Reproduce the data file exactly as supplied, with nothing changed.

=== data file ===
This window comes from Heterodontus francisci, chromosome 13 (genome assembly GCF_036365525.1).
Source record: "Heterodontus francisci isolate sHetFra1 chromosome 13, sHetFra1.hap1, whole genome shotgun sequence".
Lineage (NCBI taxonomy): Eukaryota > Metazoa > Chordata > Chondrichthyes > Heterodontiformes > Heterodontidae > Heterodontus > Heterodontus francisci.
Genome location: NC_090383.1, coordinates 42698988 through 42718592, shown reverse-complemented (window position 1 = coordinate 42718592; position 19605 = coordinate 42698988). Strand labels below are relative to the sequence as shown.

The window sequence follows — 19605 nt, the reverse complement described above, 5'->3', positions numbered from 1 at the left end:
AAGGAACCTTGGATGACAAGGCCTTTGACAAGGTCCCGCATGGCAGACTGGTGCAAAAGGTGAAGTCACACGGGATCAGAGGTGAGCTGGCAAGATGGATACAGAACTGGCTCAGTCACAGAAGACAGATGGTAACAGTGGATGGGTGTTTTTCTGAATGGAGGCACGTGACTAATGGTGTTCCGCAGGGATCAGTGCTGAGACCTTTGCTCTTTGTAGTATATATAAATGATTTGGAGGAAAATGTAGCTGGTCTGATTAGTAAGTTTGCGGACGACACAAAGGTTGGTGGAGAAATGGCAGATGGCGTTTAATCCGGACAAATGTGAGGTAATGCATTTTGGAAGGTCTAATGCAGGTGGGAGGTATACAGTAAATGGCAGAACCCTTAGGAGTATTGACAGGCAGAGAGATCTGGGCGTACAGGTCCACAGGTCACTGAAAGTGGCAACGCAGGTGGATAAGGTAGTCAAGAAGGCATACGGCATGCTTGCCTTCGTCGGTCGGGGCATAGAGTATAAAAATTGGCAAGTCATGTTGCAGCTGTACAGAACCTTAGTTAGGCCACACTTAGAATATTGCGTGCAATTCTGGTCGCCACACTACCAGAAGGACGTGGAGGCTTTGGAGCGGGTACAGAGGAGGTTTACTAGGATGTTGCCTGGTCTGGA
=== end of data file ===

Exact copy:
This window comes from Heterodontus francisci, chromosome 13 (genome assembly GCF_036365525.1).
Source record: "Heterodontus francisci isolate sHetFra1 chromosome 13, sHetFra1.hap1, whole genome shotgun sequence".
Lineage (NCBI taxonomy): Eukaryota > Metazoa > Chordata > Chondrichthyes > Heterodontiformes > Heterodontidae > Heterodontus > Heterodontus francisci.
Genome location: NC_090383.1, coordinates 42698988 through 42718592, shown reverse-complemented (window position 1 = coordinate 42718592; position 19605 = coordinate 42698988). Strand labels below are relative to the sequence as shown.

The window sequence follows — 19605 nt, the reverse complement described above, 5'->3', positions numbered from 1 at the left end:
AAGGAACCTTGGATGACAAGGCCTTTGACAAGGTCCCGCATGGCAGACTGGTGCAAAAGGTGAAGTCACACGGGATCAGAGGTGAGCTGGCAAGATGGATACAGAACTGGCTCAGTCACAGAAGACAGATGGTAACAGTGGATGGGTGTTTTTCTGAATGGAGGCACGTGACTAATGGTGTTCCGCAGGGATCAGTGCTGAGACCTTTGCTCTTTGTAGTATATATAAATGATTTGGAGGAAAATGTAGCTGGTCTGATTAGTAAGTTTGCGGACGACACAAAGGTTGGTGGAGAAATGGCAGATGGCGTTTAATCCGGACAAATGTGAGGTAATGCATTTTGGAAGGTCTAATGCAGGTGGGAGGTATACAGTAAATGGCAGAACCCTTAGGAGTATTGACAGGCAGAGAGATCTGGGCGTACAGGTCCACAGGTCACTGAAAGTGGCAACGCAGGTGGATAAGGTAGTCAAGAAGGCATACGGCATGCTTGCCTTCGTCGGTCGGGGCATAGAGTATAAAAATTGGCAAGTCATGTTGCAGCTGTACAGAACCTTAGTTAGGCCACACTTAGAATATTGCGTGCAATTCTGGTCGCCACACTACCAGAAGGACGTGGAGGCTTTGGAGCGGGTACAGAGGAGGTTTACTAGGATGTTGCCTGGTCTGGA